NARRAGANSETT, R.I.— The Narragansett Town Council on Tuesday voted unanimously to place a 60-day moratorium on new home construction, responding to resident complaints of rental homes that house dozens of tenants in dorm-style arrangements.
The issue has been ongoing for many years, with off-season property owners eager to fill the demand for rentals by University of Rhode Island students. Neighbors who are year-round residents complain that it’s a quality of life issue for them.
Two weeks ago, a resident complained during the council’s public forum about a similar situation in his own neighborhood. That prompted Councilman Rick Lema to draft the emergency moratorium, designed to halt construction of homes until town officials can change regulations to prevent the practice.
“For the last 20 years or longer, there are houses going up that become multi-bedroom units and neighborhoods are upset. For me I just felt that something had to be done,” Lema said. “We’re going to sit down and go over everything.”
Councilman Jesse Pugh agreed with the move.
“This emergency ordinance is a way to get to a solution,” he said. “Seeing dormitories go up in small streets and neighborhoods is not something that’s a sustainable occurrence. We need to fix our building codes to correct these loopholes.”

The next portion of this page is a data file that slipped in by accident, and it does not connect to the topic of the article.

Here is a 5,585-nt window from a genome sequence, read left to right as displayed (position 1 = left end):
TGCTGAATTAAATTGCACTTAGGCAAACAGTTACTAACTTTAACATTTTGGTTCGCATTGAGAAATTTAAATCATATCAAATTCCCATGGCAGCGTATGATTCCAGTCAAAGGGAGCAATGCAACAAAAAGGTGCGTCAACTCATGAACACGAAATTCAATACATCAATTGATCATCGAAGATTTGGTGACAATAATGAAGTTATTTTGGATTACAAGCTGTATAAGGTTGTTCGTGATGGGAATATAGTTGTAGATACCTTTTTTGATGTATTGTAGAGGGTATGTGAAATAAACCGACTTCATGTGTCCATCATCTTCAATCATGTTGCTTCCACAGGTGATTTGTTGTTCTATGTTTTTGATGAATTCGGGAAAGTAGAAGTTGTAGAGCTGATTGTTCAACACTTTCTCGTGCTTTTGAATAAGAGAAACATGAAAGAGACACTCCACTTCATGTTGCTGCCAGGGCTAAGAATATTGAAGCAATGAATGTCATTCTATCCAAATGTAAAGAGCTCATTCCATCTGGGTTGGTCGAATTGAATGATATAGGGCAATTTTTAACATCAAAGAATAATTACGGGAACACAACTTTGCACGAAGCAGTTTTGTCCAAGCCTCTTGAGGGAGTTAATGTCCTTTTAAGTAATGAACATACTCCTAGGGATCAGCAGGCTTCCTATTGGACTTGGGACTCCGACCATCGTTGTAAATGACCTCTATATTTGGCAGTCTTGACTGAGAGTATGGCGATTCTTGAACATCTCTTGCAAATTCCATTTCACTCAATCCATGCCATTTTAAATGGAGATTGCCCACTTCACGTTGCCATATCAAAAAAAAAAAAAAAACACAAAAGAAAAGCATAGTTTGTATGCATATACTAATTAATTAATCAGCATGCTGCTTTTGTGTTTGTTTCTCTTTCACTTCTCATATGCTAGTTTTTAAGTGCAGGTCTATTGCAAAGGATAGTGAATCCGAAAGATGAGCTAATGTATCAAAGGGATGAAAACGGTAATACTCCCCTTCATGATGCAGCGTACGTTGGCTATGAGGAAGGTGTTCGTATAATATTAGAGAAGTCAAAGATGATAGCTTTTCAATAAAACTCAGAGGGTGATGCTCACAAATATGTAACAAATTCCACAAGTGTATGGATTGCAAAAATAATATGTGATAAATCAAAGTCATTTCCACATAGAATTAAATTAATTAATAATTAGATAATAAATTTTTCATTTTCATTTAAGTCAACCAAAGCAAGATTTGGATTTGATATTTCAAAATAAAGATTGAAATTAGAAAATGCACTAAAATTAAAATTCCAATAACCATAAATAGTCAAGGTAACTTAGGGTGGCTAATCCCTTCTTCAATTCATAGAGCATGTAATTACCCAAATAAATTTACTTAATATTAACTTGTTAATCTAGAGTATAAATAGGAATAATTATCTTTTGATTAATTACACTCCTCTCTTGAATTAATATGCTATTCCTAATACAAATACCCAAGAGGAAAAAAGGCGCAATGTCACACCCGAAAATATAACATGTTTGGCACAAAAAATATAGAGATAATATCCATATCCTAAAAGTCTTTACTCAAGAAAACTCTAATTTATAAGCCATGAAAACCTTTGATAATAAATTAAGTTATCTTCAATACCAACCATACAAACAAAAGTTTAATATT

Pugh said other communities throughout the country have enacted similar temporary halts to new construction.
“What we’re doing is not something that’s unusual or extreme,” he said. “If you look around the country or even in Rhode Island, Newport just did a six-month moratorium on new development in the north part of town. A lot of times, it’s the same impetus, these really large structures going up that are not really residential.”
The council amended the measure to allow owners of existing homes to make repairs and modifications, after some complaints from property owners that halting all work was too restrictive.
“We’re not looking to put any contractors out of business,” Lema said. “You’ll still be able to do remodeling. But the rest of it, we want to put the brakes on.”
It also made changes to allow the town’s planning and zoning boards to hear matters before them during the moratorium, to keep in line with state law.
But others appeared unsatisfied with the council’s action on Tuesday. They included Bob Chartrand, a Massachusetts resident who is planning to build his three-bedroom “dream house” in Narragansett, and has financing lined up for the work. He’s days away from submitting paperwork for the project.
“There is a penalty for not starting soon enough,” he said. “It could be as extreme as losing my lot.”
Others spoke to argue that existing regulations allow for the town to police large, multi-bedroom dwelling units.
“I’m in a very bad spot,” Chartrand said.
The two-month process of changing the ordinances will involve public hearings and, if necessary, special meetings, Council President Matthew Mannix said. The council hopes to get the work done before the expiration of the 60-day moratorium.